The SNL impersonator and his writing partner Kurt Andersen came to GW to promote their new book, a parody memoir written in President Donald Trump’s voice.
By Kristen Mitchell
Actor Alec Baldwin said after a few months in office he expected President Donald Trump to transition from the brash political style that got him elected into someone who appreciates the weight and responsibility of the presidency.
When Mr. Trump did not, Mr. Baldwin said, he decided not to hold back any blows in his portrayal of the president on Saturday Night Live.
“We can’t be mean enough to this guy,” he said to rousing applause at George Washington University’s Lisner Auditorium Tuesday evening.
Mr. Baldwin and Kurt Andersen, an author and radio host, came to GW to promote their new book, “You Can't Spell America Without Me: The Really Tremendous Inside Story of My Fantastic First Year as President Donald J. Trump.” It is a parody memoir written in the voice of the president if he were to dictate his memoir into his phone and straight to the printer. The event was cosponsored by GW and Politics & Prose.
Mr. Baldwin, a former GW student, was asked to come on SNL to play then-candidate Mr. Trump for a few episodes during the lead up to the election last summer when Democrat Hillary Clinton was expected to win. When Mr. Trump won, however, Mr. Baldwin returned to the show. He never expected his impersonation to be as popular as it has been, he said.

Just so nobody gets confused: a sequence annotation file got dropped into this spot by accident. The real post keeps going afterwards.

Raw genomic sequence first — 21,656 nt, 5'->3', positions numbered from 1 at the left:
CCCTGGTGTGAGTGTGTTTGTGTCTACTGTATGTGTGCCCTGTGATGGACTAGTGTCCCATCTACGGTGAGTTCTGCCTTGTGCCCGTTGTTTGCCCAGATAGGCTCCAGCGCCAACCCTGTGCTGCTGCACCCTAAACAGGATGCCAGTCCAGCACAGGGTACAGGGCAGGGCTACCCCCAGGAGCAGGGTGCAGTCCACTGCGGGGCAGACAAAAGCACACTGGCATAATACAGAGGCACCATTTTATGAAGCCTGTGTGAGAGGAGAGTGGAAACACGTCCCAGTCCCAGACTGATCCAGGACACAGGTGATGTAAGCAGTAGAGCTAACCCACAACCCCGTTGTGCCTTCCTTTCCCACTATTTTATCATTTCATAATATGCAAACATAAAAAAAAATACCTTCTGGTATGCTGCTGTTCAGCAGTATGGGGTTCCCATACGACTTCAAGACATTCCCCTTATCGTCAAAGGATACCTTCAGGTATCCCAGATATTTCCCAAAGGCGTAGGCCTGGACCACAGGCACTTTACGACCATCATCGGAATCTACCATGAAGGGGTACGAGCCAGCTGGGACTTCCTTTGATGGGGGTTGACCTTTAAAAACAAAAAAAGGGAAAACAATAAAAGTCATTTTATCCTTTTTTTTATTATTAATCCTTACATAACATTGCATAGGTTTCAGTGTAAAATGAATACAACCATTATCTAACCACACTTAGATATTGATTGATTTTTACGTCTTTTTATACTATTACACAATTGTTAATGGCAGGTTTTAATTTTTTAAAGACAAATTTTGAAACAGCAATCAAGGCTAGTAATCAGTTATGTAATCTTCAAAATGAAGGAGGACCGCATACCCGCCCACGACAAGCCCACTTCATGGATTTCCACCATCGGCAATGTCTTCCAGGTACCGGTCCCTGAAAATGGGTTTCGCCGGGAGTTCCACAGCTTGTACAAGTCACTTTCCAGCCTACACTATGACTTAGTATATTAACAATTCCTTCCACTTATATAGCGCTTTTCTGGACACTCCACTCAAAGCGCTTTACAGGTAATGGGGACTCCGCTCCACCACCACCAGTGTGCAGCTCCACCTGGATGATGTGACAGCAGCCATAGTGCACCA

When Mr. Trump took office Mr. Baldwin hoped someone, like his daughter Ivanka Trump, would be able to get through to him about taking the office seriously.
The American president interacts with the best and brightest people around the world, he said, and they have the opportunity to shake hands and pose for photos with the “greatest Americans alive.” Mr. Baldwin assumed the president would react to the opportunity with humility after he took office, he said.
“I really thought this guy crossed a line in the last few months because I really expected him to change,” Mr. Baldwin said. “I thought he would take a deep breath and say, ‘OK I’m the president now.’”
While preparing to write the book, Mr. Andersen poured over transcripts of Mr. Trump’s unedited interviews with reporters to get a sense of how his mind works that does not always come across in finished articles. He wanted the book to be a parody, but written in a way that makes the reader think Mr. Trump could have actually said the things he does, Mr. Andersen said.
Without giving away any spoilers, Mr. Anderson said the book elevates the role of Barron Trump, who becomes an important consultant to the president. The book portrays the president’s young son as the smartest person in the family.
“Who but an 11-year-old boy would give this guy the kind of advice he needs,” Mr. Anderson said.
Mr. Andersen and Mr. Trump found while writing that certain things they parodied were actually starting to come true. They wrote Mr. Trump fired FBI Director James Comey, which at the time was politically unthinkable by many. Before the book was finalized, however, Mr. Comey was out of a job.
Political satire is a way for people to see certain characters more clearly. It is a “wonderful and necessary form” of preaching to the choir, Mr. Anderson said.
“The choir needs preaching to, not be miserable about what they see happening in the world,” he said.
It’s important for citizens to keep speaking out about the things Mr. Trump says and does that are beyond the norm for a president, Mr. Baldwin said.
“We need to do whatever we can to keep our wits about us because this is a very dangerous time for the country,” he said. “We need to keep a light on him every minute of the day, all day long, in every kind of way.”